I mean space aliens. The E.T. kind. When I saw the title of this post on io9.com — “How Would Christianity Deal with Extraterrestrial Life?” — I expected it to be some kind of smarmy parody of how those ignorant Bible-thumpers would respond to a visit from Mr. Spock (“Get off’n my property, ya pointy-eared demon!” <shotgun blast>).
But it’s actually a very thoughtful look at possible Christian responses to contact with alien life from someone who at least takes Christianity seriously:
But, many Christians have thought about it and have rejected the idea that alien intelligence is irreconcilable with their beliefs. “What is misleading here is the assumption that the Christian religion is fragile, that it is so fixed upon its orientation to human beings centered on Earth than an experience with extraterrestrial beings would shatter it,” wrote theologian Ted Peters in the 1990s. “To the contrary, I find that when the issue of beings on other worlds has been raised it has been greeted positively…. I advocate exotheology—that is, speculation on the theological significance of extraterrestrial life.”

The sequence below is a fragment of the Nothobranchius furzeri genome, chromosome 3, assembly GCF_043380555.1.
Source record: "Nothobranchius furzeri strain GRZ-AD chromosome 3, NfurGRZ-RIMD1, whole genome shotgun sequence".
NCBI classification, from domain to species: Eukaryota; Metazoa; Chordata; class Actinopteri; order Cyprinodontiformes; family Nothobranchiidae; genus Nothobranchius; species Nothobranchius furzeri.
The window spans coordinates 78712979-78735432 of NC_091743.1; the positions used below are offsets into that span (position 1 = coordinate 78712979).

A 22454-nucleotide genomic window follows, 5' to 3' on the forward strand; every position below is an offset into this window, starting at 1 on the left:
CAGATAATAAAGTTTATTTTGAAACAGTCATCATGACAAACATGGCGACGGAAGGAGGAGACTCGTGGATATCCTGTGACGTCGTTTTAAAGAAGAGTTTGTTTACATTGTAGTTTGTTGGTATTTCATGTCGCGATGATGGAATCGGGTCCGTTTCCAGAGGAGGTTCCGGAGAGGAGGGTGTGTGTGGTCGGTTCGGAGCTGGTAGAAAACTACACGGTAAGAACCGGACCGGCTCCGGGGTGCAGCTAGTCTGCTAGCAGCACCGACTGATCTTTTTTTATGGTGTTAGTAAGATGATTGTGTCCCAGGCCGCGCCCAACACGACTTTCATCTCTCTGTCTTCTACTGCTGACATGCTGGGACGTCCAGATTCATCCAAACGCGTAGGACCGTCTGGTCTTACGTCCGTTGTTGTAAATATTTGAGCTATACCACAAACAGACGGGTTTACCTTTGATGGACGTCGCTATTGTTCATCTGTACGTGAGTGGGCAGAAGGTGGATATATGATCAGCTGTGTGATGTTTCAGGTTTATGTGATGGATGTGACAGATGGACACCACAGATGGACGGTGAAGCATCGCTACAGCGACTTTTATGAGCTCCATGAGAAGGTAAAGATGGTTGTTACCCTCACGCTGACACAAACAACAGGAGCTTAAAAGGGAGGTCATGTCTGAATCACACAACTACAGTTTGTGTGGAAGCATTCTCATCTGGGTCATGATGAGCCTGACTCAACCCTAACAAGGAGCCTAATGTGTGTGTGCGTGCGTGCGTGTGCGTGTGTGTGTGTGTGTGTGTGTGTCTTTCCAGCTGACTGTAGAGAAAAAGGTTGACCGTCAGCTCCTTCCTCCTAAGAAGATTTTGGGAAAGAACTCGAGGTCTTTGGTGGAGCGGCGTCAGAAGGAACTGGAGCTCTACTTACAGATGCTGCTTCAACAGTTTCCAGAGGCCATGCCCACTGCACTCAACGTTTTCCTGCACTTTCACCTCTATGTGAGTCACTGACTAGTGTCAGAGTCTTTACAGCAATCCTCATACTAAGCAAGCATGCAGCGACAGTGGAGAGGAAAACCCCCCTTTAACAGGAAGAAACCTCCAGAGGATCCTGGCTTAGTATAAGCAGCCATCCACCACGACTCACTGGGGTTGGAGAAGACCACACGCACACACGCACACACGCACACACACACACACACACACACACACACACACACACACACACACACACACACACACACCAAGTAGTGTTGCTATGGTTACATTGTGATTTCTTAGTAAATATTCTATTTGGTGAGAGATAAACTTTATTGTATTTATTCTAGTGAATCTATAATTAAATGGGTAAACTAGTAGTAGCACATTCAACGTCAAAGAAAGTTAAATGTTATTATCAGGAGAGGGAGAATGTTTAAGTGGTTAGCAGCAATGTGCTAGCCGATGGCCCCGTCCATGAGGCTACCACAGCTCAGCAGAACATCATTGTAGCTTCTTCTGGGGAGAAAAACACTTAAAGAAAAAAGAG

Kuhn, having heard multiple views, says there are only six possibilities for Christian salvation in the context of sentient life beyond Earth:
- Jesus’ death and resurrection on Earth covers all beings on all worlds and at all times.
- Jesus goes through a similar process of life, death, and resurrection on innumerable planets to save innumerable beings and creatures.
- Human beings, as galactic missionaries, will ultimately colonize the universe and spread the Word of God to heathen ETs.
- There are other mechanisms to attain salvation on other planets.
- Salvation is not offered to other beings and creatures on other planets.
- There are no other sentient beings on other planets anywhere; humans are utterly unique.
When people ask a question like this — “How would the religious respond to aliens?” — my response is, “How would the irreligious respond to aliens… if it turned out that the aliens were religious?”